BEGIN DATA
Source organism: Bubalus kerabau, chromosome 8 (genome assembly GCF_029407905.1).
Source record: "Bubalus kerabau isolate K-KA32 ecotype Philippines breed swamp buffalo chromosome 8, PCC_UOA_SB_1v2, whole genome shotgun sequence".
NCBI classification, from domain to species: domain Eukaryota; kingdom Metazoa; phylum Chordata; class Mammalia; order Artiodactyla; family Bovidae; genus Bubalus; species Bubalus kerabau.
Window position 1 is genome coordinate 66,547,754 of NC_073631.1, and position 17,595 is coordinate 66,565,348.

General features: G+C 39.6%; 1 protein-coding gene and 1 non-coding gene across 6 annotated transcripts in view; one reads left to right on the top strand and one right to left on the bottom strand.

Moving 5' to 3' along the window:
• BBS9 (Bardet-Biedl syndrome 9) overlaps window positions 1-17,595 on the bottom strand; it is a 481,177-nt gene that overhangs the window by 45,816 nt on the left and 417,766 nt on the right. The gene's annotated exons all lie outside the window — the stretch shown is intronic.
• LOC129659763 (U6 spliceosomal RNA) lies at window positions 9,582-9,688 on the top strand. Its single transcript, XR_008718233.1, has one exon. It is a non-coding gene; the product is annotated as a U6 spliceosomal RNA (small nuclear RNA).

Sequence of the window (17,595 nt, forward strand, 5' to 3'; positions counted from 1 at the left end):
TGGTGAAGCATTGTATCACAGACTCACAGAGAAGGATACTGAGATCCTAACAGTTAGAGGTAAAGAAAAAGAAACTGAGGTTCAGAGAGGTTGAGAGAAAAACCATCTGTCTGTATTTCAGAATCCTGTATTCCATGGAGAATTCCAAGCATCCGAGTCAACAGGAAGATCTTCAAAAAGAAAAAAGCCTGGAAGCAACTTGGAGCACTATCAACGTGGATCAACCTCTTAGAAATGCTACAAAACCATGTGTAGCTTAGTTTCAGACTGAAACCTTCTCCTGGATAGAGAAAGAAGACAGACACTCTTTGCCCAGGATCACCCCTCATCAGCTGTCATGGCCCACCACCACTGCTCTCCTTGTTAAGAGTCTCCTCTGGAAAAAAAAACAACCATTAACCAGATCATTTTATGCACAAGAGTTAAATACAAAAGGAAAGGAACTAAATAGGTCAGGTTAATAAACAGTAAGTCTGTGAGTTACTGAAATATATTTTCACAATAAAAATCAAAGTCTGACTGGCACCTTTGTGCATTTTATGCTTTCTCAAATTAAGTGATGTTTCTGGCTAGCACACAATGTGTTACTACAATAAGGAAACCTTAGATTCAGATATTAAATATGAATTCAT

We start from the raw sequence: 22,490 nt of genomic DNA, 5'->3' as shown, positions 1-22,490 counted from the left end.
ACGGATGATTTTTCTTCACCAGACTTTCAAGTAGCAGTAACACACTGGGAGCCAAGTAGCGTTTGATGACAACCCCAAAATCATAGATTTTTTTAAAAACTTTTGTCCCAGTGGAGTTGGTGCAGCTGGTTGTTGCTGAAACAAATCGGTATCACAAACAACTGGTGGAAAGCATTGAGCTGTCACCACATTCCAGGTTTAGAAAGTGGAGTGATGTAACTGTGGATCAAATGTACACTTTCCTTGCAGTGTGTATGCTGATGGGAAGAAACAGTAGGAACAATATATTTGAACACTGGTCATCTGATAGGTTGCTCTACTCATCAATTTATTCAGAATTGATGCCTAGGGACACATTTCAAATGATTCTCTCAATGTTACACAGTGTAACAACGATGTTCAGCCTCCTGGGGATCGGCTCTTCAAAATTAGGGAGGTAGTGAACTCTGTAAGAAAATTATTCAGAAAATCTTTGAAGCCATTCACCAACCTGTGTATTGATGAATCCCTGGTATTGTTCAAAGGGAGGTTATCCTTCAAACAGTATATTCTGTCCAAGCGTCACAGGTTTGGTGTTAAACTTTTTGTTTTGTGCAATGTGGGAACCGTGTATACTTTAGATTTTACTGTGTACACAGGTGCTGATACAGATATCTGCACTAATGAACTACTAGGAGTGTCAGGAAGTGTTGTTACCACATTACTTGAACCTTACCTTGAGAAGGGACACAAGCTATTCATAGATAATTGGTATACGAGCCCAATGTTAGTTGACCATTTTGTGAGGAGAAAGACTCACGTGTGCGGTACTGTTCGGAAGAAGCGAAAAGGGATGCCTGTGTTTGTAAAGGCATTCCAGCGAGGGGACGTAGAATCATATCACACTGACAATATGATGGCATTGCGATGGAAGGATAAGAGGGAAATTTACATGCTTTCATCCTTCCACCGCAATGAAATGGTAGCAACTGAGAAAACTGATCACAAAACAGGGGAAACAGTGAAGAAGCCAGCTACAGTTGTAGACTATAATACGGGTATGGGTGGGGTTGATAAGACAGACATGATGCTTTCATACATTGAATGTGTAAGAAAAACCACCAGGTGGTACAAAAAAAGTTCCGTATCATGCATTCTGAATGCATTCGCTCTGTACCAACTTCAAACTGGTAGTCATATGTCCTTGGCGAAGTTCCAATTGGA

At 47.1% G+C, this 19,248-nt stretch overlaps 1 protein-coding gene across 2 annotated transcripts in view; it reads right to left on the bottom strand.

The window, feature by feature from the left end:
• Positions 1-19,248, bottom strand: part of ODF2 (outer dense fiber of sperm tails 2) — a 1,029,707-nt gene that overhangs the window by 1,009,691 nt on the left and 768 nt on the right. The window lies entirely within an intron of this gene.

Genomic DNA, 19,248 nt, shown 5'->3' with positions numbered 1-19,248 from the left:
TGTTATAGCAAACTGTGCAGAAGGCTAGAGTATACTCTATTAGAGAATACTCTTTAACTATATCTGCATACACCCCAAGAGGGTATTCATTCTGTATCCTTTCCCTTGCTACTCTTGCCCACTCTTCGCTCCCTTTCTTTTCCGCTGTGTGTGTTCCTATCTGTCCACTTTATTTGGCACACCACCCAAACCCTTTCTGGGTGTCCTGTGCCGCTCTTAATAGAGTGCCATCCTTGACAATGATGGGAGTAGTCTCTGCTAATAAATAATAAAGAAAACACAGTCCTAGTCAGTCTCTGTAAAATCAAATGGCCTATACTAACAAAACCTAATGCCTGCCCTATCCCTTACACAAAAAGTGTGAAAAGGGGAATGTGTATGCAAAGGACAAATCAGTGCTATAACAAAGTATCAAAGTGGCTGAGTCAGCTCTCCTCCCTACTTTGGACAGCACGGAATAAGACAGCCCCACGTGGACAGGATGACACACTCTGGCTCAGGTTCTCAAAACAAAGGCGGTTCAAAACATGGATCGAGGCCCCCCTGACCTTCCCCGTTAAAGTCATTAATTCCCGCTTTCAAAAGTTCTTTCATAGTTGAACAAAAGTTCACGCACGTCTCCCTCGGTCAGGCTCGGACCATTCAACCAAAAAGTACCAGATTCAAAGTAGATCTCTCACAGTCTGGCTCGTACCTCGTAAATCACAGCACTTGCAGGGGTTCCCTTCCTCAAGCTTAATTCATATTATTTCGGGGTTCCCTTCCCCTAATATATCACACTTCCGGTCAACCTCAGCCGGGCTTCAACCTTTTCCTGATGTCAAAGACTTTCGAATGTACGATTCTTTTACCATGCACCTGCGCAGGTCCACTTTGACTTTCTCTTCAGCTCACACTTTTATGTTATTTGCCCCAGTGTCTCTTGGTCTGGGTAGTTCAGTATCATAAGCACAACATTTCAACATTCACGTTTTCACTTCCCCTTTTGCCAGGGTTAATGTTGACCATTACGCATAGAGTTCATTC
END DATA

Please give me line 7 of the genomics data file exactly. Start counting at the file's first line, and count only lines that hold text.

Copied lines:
• BBS9 (Bardet-Biedl syndrome 9) overlaps window positions 1-17,595 on the bottom strand; it is a 481,177-nt gene that overhangs the window by 45,816 nt on the left and 417,766 nt on the right. The gene's annotated exons all lie outside the window — the stretch shown is intronic.